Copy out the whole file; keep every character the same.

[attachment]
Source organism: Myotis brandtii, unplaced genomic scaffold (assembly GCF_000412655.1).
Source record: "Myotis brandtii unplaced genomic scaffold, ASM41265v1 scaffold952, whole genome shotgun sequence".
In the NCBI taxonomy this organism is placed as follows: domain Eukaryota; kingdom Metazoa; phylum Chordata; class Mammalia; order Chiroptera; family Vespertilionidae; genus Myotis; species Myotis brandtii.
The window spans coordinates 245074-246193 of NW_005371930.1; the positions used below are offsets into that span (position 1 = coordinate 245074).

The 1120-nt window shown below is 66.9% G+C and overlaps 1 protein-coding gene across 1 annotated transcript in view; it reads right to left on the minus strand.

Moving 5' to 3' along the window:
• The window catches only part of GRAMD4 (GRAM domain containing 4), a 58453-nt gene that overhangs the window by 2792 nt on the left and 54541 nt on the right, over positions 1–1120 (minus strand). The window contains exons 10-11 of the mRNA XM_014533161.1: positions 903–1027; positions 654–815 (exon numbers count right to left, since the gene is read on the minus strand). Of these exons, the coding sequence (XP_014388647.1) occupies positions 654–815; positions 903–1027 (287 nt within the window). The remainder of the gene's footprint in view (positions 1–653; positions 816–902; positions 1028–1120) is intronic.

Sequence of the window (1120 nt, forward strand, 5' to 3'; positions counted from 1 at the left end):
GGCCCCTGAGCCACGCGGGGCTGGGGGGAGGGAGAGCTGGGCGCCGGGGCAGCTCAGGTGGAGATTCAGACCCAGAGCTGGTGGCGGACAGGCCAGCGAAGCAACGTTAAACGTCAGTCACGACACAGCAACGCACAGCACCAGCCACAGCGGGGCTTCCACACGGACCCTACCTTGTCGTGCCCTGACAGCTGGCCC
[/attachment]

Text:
Source organism: Myotis brandtii, unplaced genomic scaffold (assembly GCF_000412655.1).
Source record: "Myotis brandtii unplaced genomic scaffold, ASM41265v1 scaffold952, whole genome shotgun sequence".
In the NCBI taxonomy this organism is placed as follows: domain Eukaryota; kingdom Metazoa; phylum Chordata; class Mammalia; order Chiroptera; family Vespertilionidae; genus Myotis; species Myotis brandtii.
The window spans coordinates 245074-246193 of NW_005371930.1; the positions used below are offsets into that span (position 1 = coordinate 245074).

The 1120-nt window shown below is 66.9% G+C and overlaps 1 protein-coding gene across 1 annotated transcript in view; it reads right to left on the minus strand.

Moving 5' to 3' along the window:
• The window catches only part of GRAMD4 (GRAM domain containing 4), a 58453-nt gene that overhangs the window by 2792 nt on the left and 54541 nt on the right, over positions 1–1120 (minus strand). The window contains exons 10-11 of the mRNA XM_014533161.1: positions 903–1027; positions 654–815 (exon numbers count right to left, since the gene is read on the minus strand). Of these exons, the coding sequence (XP_014388647.1) occupies positions 654–815; positions 903–1027 (287 nt within the window). The remainder of the gene's footprint in view (positions 1–653; positions 816–902; positions 1028–1120) is intronic.

Sequence of the window (1120 nt, forward strand, 5' to 3'; positions counted from 1 at the left end):
GGCCCCTGAGCCACGCGGGGCTGGGGGGAGGGAGAGCTGGGCGCCGGGGCAGCTCAGGTGGAGATTCAGACCCAGAGCTGGTGGCGGACAGGCCAGCGAAGCAACGTTAAACGTCAGTCACGACACAGCAACGCACAGCACCAGCCACAGCGGGGCTTCCACACGGACCCTACCTTGTCGTGCCCTGACAGCTGGCCC